Although I have not had my bike long (a few months) I have been on long bike rides, around trip of about 25 miles to and from the boat. The trip involves quite a lot of hills and gradual climbs and the weather is not always good. Today for example I had strong icy winds in my face and heavy showers. The roads I cycle on are farm roads, tractors often produce cracks and pot holes and generally uneven surfaces, so not the ‘typical’ conditions that the info uses for getting the most out your battery. The spec say the battery will last between 20-30 miles on flat terrain with no head wind! 
I generally cycle everywhere, I do not drive a car, I have had no interested in learning to drive, and I try not to use the bus or the train if I can help it. Cycling is my chosen transportation, good for a lifestyle, fitness and low cost. The bike I was looking for had to be practical and useful to the distances I needed it for. It is not for a pleasant ride on a Sunday…
This morning the battery was fully charged and I had little luggage to carry. I learned a few years ago not to cycle up steep hills. I get off and push the bike up. This is not laziness but it saves the chain and it stops lactic acid building up in the muscles, by using other muscles it leads to a less painful experience. I only do this a few times as I cycle to 25 mile round trip, generally I cycle. 
On my way to the boat I peddle as much as I can, I use the “peddle/motor” option when I need it on gradual hills and when I get tired legs. I try and be in 3rd gear when I use this option as otherwise I am pedalling for nothing, as least in 3rd I can add to the motor.  When I am not using the peddle/motor option I knock it off. 
By the end of the 12 miles I was feeling tired… this is not because I did not use the motor enough, but I think because of the weight of the bike one is pulling the equivalent of a loaded trailer, when you come off the peddle/motor option the bike slows down, you feel the weight underneath you, and you feel your legs having to push that weight along. It is like riding through treacle! 
Coming back from the boat I try out the “motor only option”. As my legs are tired I need to rest them on certain parts of the journey. Also when you use this option you can peddle and not use the battery. I prefer this as I can have more option depending on the terrain.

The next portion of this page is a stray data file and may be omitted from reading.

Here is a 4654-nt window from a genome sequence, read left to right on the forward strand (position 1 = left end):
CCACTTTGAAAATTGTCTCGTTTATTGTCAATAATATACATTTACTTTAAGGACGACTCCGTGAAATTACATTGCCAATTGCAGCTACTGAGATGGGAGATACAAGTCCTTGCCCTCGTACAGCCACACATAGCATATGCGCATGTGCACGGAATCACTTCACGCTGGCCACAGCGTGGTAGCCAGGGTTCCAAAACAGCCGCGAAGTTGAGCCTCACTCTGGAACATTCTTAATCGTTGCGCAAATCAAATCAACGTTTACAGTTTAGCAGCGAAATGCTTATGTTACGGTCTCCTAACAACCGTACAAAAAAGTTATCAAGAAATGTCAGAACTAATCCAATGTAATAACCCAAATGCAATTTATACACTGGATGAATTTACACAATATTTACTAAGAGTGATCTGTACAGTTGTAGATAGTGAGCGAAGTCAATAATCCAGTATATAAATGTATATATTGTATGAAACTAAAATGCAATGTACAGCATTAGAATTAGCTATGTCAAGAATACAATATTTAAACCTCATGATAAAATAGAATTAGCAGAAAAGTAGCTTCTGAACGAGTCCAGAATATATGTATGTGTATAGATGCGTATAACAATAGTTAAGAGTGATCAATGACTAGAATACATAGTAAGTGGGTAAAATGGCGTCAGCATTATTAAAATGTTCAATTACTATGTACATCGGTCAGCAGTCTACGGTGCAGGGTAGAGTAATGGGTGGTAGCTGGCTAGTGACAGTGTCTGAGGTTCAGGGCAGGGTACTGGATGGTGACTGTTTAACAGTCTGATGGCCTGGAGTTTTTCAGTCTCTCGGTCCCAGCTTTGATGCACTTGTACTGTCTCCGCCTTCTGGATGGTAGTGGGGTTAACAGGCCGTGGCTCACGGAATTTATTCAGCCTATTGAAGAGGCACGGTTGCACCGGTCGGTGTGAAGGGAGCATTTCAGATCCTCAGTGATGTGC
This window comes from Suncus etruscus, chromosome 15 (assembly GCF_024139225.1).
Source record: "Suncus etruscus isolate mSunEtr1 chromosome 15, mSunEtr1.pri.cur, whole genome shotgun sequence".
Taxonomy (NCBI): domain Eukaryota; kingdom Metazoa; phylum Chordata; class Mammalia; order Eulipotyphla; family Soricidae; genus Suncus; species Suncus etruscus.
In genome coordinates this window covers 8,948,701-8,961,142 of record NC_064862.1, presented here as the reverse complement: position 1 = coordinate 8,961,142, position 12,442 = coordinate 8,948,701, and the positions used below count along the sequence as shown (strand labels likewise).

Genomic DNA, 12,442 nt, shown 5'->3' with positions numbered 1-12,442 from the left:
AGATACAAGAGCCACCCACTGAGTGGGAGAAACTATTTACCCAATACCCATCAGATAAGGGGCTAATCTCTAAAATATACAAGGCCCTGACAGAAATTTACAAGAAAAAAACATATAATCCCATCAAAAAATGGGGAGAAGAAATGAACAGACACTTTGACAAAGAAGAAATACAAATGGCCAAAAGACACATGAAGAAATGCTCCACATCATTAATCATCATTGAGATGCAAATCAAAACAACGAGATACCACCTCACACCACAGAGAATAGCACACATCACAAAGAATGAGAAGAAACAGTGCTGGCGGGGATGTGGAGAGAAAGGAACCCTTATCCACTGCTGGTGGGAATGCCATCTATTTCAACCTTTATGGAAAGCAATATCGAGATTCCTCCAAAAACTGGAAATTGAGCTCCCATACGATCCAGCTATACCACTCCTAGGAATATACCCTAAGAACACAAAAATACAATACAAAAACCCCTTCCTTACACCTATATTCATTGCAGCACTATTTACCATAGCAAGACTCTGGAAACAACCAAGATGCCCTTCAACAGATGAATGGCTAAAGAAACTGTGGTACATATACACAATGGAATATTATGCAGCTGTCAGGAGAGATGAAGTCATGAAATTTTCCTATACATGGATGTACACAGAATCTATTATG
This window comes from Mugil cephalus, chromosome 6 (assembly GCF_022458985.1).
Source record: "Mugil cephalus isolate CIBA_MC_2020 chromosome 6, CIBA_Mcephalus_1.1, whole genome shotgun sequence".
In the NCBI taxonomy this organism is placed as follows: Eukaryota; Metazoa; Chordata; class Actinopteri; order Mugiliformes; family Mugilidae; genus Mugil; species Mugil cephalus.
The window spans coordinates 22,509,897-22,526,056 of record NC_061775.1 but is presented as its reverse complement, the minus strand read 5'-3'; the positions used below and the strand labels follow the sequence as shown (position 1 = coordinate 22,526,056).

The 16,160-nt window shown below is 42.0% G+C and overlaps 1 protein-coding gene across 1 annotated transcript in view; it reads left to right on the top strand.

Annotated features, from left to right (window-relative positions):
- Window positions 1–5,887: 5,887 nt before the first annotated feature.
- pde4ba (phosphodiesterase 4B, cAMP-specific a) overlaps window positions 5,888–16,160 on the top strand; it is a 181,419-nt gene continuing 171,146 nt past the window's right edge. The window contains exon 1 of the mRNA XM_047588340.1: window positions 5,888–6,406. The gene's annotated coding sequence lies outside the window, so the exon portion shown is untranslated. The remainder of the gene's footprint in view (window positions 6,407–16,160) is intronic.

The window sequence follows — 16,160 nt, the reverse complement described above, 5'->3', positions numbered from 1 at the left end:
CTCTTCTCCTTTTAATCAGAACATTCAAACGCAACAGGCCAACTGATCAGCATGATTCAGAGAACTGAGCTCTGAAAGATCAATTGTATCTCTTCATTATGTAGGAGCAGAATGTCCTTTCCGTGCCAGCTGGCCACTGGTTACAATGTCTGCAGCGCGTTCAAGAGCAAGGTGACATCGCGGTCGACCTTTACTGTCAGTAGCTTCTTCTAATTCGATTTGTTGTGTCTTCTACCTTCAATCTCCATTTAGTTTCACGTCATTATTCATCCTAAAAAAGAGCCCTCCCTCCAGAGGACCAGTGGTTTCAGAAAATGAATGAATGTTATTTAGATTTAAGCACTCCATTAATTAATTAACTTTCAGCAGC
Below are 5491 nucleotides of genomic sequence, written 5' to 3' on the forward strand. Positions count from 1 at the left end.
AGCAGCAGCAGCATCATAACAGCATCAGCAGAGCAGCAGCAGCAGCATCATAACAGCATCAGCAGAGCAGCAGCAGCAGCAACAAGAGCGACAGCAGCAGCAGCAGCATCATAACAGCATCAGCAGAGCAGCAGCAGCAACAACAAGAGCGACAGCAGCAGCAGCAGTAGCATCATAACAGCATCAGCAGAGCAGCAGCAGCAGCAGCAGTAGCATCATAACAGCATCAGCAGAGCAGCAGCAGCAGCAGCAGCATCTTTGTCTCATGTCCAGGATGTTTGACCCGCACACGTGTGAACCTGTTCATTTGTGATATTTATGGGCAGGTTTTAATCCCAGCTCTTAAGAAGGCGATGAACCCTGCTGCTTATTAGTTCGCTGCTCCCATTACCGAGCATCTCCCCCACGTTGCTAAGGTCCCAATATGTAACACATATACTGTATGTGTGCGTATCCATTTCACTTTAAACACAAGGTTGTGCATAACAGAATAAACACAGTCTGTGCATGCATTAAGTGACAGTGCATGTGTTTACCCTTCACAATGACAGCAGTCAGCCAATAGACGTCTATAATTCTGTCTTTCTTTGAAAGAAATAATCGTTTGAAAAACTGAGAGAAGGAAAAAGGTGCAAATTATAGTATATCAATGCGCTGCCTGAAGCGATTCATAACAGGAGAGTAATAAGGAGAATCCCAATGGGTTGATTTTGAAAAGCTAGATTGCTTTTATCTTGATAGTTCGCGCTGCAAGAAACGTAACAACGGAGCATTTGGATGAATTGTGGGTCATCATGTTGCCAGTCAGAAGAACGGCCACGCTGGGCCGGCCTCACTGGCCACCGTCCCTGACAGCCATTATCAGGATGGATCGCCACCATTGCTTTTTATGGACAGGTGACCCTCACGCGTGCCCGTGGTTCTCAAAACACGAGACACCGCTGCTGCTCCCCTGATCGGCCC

By switching from ‘peddle/motor’ option (by holding down the button on the control box) it automatically switches to the ‘motor option’, I can access the motor while peddling by slowly moving the throttle leaver next to the hand grip. This can be unsteady to achieve the right amount, so I press my thumb into the hand grip and rotate my thumb next to the throttle, I can get minute variations to suit my leg requirements.  When I release the throttle again it feels like I am cycling through treacle, the weight of the bike is apparent. You need the motor for this bike… it is too heavy to go long distances without it. 
The lights are very good, very bright and penetrating, the front light is turned on/off by the control box on the handlebars, it is connected to the battery. You need to have the control box set on ‘motor option’ mode otherwise you will be peddling all the time whether you want to or not. The back lights are not connected to the battery, but they are good lights.
I like the bike stand it is useful, I like its sturdy frame especially when I fly down the hills, there is no shaking of the frame. 
After the ride I noticed the 3 green lights indicating the battery strength was still on green (all 3) so I have not used a lot of battery to achieve my 25 miles. I will keep experimenting how to use the bike more efficiently, maybe increase the usage of motor only on this hills and give my legs more of a rest.

bunji the folded bike together it is a lot easier to transport.

Galician and Border Fingering – Cross Fertalization

Often when we learn an instrument we learn ‘patterns’ for our fingers to use on the instrument, this is an aid to learning an instrument and memorizing tunes. We become accustomed to these patterns and form them into a ‘tradition’ which develops into a certain regional or national style. But, what is important is the ‘sound’ to play the melodies as they should sound and achieving the sound should be more important over technique.

Finger Chart for the Highland, Scottish Small-pipes, & Border Bagpipes

I have deviated from the normal ‘tradition’ on the Border pipes, I am adopting a different tradition of fingering the chanter. This mainly concerns the top A note which is fingered traditionally with the bottom hand oxxx and with the top hand xoo o (oxxx xoo o) this is a Highland bagpipe style, which in my opinion is a different style of music to the Lowland piping tradition.